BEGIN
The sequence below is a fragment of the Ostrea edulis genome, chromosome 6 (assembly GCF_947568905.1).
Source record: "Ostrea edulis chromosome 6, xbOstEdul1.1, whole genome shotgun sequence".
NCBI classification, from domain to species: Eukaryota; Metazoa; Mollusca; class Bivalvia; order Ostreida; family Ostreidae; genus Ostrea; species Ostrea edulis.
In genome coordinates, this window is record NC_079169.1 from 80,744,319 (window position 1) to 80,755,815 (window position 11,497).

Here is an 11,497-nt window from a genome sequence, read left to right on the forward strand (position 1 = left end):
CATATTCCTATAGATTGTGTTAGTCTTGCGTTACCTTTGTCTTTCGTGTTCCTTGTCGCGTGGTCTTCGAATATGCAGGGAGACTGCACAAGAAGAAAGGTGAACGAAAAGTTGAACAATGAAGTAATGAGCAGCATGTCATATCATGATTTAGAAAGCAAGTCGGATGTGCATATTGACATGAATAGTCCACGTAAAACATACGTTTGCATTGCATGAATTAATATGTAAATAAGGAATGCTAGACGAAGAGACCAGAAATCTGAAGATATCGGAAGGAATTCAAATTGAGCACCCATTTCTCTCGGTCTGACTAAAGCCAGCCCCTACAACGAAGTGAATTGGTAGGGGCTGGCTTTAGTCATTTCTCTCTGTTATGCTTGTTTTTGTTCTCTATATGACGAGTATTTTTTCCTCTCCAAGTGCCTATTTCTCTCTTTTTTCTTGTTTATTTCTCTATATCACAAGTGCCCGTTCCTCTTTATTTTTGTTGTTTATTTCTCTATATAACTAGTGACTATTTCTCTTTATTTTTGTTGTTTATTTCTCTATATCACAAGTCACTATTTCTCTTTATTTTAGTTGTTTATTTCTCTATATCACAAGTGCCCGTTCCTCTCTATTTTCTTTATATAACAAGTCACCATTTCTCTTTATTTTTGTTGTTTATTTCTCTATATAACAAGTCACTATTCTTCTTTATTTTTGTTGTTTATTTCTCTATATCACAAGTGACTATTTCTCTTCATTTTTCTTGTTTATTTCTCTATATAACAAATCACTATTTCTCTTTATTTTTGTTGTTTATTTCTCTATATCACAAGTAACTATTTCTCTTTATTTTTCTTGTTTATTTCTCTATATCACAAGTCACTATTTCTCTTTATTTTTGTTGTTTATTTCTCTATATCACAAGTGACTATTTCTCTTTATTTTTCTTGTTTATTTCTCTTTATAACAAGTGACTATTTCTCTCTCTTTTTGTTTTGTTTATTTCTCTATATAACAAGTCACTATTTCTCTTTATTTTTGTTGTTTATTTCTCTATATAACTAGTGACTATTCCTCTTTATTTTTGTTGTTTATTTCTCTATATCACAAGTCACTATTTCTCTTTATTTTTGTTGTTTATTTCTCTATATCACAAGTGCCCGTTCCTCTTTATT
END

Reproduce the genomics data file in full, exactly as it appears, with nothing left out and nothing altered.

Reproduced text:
The sequence below is a fragment of the Ostrea edulis genome, chromosome 6 (assembly GCF_947568905.1).
Source record: "Ostrea edulis chromosome 6, xbOstEdul1.1, whole genome shotgun sequence".
NCBI classification, from domain to species: Eukaryota; Metazoa; Mollusca; class Bivalvia; order Ostreida; family Ostreidae; genus Ostrea; species Ostrea edulis.
In genome coordinates, this window is record NC_079169.1 from 80,744,319 (window position 1) to 80,755,815 (window position 11,497).

Here is an 11,497-nt window from a genome sequence, read left to right on the forward strand (position 1 = left end):
CATATTCCTATAGATTGTGTTAGTCTTGCGTTACCTTTGTCTTTCGTGTTCCTTGTCGCGTGGTCTTCGAATATGCAGGGAGACTGCACAAGAAGAAAGGTGAACGAAAAGTTGAACAATGAAGTAATGAGCAGCATGTCATATCATGATTTAGAAAGCAAGTCGGATGTGCATATTGACATGAATAGTCCACGTAAAACATACGTTTGCATTGCATGAATTAATATGTAAATAAGGAATGCTAGACGAAGAGACCAGAAATCTGAAGATATCGGAAGGAATTCAAATTGAGCACCCATTTCTCTCGGTCTGACTAAAGCCAGCCCCTACAACGAAGTGAATTGGTAGGGGCTGGCTTTAGTCATTTCTCTCTGTTATGCTTGTTTTTGTTCTCTATATGACGAGTATTTTTTCCTCTCCAAGTGCCTATTTCTCTCTTTTTTCTTGTTTATTTCTCTATATCACAAGTGCCCGTTCCTCTTTATTTTTGTTGTTTATTTCTCTATATAACTAGTGACTATTTCTCTTTATTTTTGTTGTTTATTTCTCTATATCACAAGTCACTATTTCTCTTTATTTTAGTTGTTTATTTCTCTATATCACAAGTGCCCGTTCCTCTCTATTTTCTTTATATAACAAGTCACCATTTCTCTTTATTTTTGTTGTTTATTTCTCTATATAACAAGTCACTATTCTTCTTTATTTTTGTTGTTTATTTCTCTATATCACAAGTGACTATTTCTCTTCATTTTTCTTGTTTATTTCTCTATATAACAAATCACTATTTCTCTTTATTTTTGTTGTTTATTTCTCTATATCACAAGTAACTATTTCTCTTTATTTTTCTTGTTTATTTCTCTATATCACAAGTCACTATTTCTCTTTATTTTTGTTGTTTATTTCTCTATATCACAAGTGACTATTTCTCTTTATTTTTCTTGTTTATTTCTCTTTATAACAAGTGACTATTTCTCTCTCTTTTTGTTTTGTTTATTTCTCTATATAACAAGTCACTATTTCTCTTTATTTTTGTTGTTTATTTCTCTATATAACTAGTGACTATTCCTCTTTATTTTTGTTGTTTATTTCTCTATATCACAAGTCACTATTTCTCTTTATTTTTGTTGTTTATTTCTCTATATCACAAGTGCCCGTTCCTCTTTATT